Across the country, independent businesses are mobilizing. Much like the food truck craze, store owners are leaving their traditional brick and mortar storefronts and taking their vintage on the road.
The majority of vintage shop owners already rack up milage on sourcing trips. Traveling to small town thrift shops and picking through endless garage sales, these scavengers are no strangers to traveling for their business. Their dedicated hours behind the wheel and good eye for discovering hidden gems is part of the experience and price of buying at a vintage shop. But now vintage shops are further closing the gap by taking their curated inventory to the city streets and discovering new audiences along the way. We chatted with three mobile shop owners to find out where they’re headed next and what adventures they’re having mile after mile!
Haberdash Vintage in Boston, Massachusetts
It was her love of eclectic, vintage and unique finds that led Amy Chase to open her mobile boutique, Haberdash Vintage, four years ago. Based in Boston, Massachusetts, you can find the Haberdash Vintage trailer parked at outdoor markets, festivals or playing host at private shopping events.
Hi Amy! What are some of your favorite vintage pieces that you sell in Haberdash?
I’m loving all things hippy and boho this spring! The long flowing dresses of the 1970’s are my go-to!
Why did you choose a vintage trailer as opposed to a brick and mortar?
I currently have two trucks and a brick and mortar, but when I started my business in 2009, I was looking for something unique and fun that would help me stand out!
To learn more about Haberdash Vintage’s whereabouts, follow them on Twitter
The Fashion Mobile in Stillwater, Minnesota
David and Teresa Grimm of Stillwater, Minnesota, used to have a traditional storefront called Doozie Chic Boutique a few of years back. Unable to maintain the store, they ultimately had to close the shop, but didn’t give up on the dream. The Grimms’ refocused their attention on a traveling shop, The Fashion Mobile, that gave them flexibility to move around their town.
Hi David and Teresa! What type of fashions do you feature in your store?
We carry locally made women’s clothes. Everything from dresses and blouses to purses, jewelry and other accessories.
What’s your favorite thing about being a mobile shop?
Mobile retail is really taking off because of the flexibility and affordability it offers. You can set your own hours and not have to be open all the time. The costs to operate a mobile store is way less than a traditional storefront. And getting to other cities and areas that you normally couldn’t reach with a fixed location helps get the word out about your shop.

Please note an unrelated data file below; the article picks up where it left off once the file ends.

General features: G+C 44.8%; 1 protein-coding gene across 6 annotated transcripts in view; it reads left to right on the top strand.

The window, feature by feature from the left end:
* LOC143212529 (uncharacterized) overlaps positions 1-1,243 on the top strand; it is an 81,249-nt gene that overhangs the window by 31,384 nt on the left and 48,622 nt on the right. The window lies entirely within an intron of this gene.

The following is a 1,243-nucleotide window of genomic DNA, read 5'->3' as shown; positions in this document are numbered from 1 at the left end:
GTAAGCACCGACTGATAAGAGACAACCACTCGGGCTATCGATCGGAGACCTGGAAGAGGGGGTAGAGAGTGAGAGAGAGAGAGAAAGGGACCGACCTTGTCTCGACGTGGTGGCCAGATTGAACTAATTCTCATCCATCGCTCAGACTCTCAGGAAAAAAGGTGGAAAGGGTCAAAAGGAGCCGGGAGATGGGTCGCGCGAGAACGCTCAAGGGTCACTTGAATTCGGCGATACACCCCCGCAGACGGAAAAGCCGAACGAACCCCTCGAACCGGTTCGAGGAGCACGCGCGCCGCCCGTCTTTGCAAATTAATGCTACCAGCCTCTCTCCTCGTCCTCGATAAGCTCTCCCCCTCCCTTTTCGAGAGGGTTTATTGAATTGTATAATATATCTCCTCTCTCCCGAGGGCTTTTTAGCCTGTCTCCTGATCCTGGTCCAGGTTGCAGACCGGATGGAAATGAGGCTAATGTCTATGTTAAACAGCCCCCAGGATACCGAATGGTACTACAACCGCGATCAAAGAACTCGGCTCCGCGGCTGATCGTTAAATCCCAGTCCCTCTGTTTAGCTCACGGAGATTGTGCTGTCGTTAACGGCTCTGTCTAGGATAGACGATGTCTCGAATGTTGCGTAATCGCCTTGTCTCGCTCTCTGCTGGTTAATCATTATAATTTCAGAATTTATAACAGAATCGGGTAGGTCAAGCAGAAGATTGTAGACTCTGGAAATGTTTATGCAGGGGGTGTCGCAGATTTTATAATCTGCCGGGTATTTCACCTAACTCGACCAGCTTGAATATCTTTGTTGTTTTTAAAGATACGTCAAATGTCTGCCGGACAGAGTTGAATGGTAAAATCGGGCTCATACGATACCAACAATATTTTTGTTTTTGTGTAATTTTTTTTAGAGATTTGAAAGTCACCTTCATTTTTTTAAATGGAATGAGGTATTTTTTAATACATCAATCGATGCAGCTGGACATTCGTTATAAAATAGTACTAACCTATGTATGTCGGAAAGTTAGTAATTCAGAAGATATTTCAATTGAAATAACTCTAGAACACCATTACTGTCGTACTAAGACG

What are some stops you’ll be making in the near future?
We’ll be appearing at a lot of city festivals, events and maybe even some farmers markets. Grand Old Day in St. Paul is a huge event that we’ll be going to. We’re working with the city of St. Paul to get a spot in the downtown food truck alley. Also, the private home party season for us is starting up again so we’ll be all over the Twin Cities doing those.
Catch up with Fashion Mobile when they’re on the go, follow them on Twitter.
The Kippy Ding Ding in Seattle, Washington
Allison and Amanda are two west coast girls with a passion for vintage fashion. The duo channeled their love for clothes and talents in picking out stunning retro finds into their truck, which they’ve affectionately named The Kippy Ding Ding; Kippy for short. Located in Seattle, Washington, their goal is to bring their love of vintage to all the shoppers they encounter.
Hi Allison and Amanda! What do you look for when you search for vintage pieces to stock?
We sell quality hand-picked vintage clothing and accessories, but we also make a point to stay on trend with all the current styles. This spring Kippy will be stocked full of ultra-chic bermuda shorts and culottes, modern florals, bold stripes and polka dots, fun dresses, twirly skirts, loads of sunglasses, bright clutches and lots of statement jewelry.
Does your shop only make stops in the Seattle area or do you ever venture out?
Currently we stay in King County, scooting around the most happening neighborhoods. This spring and summer we will have a regular rotation of locations with spots in Ballard, Fremont, Queen Anne and Capitol Hill and hopefully downtown.
Why did you choose ‘The Kippy’ as opposed to a brick and mortar?
The mobility aspect is really fun and also a great way to explore the wonderfully diverse neighborhoods of Seattle. A brick and mortar storefront has definitely been a long time dream, but for us, choosing to open a mobile boutique was the most cost effective way for us to keep our overhead costs low and jump into launching a new business.
Keep up with The Kippy Ding Ding on Twitter.